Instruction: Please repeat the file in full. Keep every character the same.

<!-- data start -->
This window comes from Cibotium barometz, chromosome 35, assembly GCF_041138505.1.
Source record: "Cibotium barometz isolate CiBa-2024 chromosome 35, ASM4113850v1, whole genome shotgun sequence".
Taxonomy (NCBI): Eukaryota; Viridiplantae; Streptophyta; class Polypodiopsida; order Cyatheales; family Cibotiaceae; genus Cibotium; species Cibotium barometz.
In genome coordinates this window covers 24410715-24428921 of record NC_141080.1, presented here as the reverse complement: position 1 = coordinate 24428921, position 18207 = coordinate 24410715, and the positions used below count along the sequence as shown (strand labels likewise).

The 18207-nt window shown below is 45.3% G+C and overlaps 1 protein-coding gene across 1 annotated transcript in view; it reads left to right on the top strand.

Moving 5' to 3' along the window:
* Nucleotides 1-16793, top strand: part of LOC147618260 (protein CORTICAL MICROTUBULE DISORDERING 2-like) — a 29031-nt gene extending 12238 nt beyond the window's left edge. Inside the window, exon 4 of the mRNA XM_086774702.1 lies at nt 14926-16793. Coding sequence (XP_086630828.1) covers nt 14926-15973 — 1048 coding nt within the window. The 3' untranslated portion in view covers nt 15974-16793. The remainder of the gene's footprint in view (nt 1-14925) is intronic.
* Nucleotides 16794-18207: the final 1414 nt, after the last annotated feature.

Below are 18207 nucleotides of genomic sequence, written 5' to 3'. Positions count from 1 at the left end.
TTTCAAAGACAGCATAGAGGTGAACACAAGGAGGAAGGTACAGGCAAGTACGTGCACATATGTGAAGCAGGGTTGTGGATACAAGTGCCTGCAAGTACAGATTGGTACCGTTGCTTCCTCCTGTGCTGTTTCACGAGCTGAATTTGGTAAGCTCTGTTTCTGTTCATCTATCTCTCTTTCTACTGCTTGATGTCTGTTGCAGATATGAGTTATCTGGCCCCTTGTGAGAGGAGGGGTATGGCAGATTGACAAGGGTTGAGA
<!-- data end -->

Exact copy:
This window comes from Cibotium barometz, chromosome 35, assembly GCF_041138505.1.
Source record: "Cibotium barometz isolate CiBa-2024 chromosome 35, ASM4113850v1, whole genome shotgun sequence".
Taxonomy (NCBI): Eukaryota; Viridiplantae; Streptophyta; class Polypodiopsida; order Cyatheales; family Cibotiaceae; genus Cibotium; species Cibotium barometz.
In genome coordinates this window covers 24410715-24428921 of record NC_141080.1, presented here as the reverse complement: position 1 = coordinate 24428921, position 18207 = coordinate 24410715, and the positions used below count along the sequence as shown (strand labels likewise).

The 18207-nt window shown below is 45.3% G+C and overlaps 1 protein-coding gene across 1 annotated transcript in view; it reads left to right on the top strand.

Moving 5' to 3' along the window:
* Nucleotides 1-16793, top strand: part of LOC147618260 (protein CORTICAL MICROTUBULE DISORDERING 2-like) — a 29031-nt gene extending 12238 nt beyond the window's left edge. Inside the window, exon 4 of the mRNA XM_086774702.1 lies at nt 14926-16793. Coding sequence (XP_086630828.1) covers nt 14926-15973 — 1048 coding nt within the window. The 3' untranslated portion in view covers nt 15974-16793. The remainder of the gene's footprint in view (nt 1-14925) is intronic.
* Nucleotides 16794-18207: the final 1414 nt, after the last annotated feature.

Below are 18207 nucleotides of genomic sequence, written 5' to 3'. Positions count from 1 at the left end.
TTTCAAAGACAGCATAGAGGTGAACACAAGGAGGAAGGTACAGGCAAGTACGTGCACATATGTGAAGCAGGGTTGTGGATACAAGTGCCTGCAAGTACAGATTGGTACCGTTGCTTCCTCCTGTGCTGTTTCACGAGCTGAATTTGGTAAGCTCTGTTTCTGTTCATCTATCTCTCTTTCTACTGCTTGATGTCTGTTGCAGATATGAGTTATCTGGCCCCTTGTGAGAGGAGGGGTATGGCAGATTGACAAGGGTTGAGA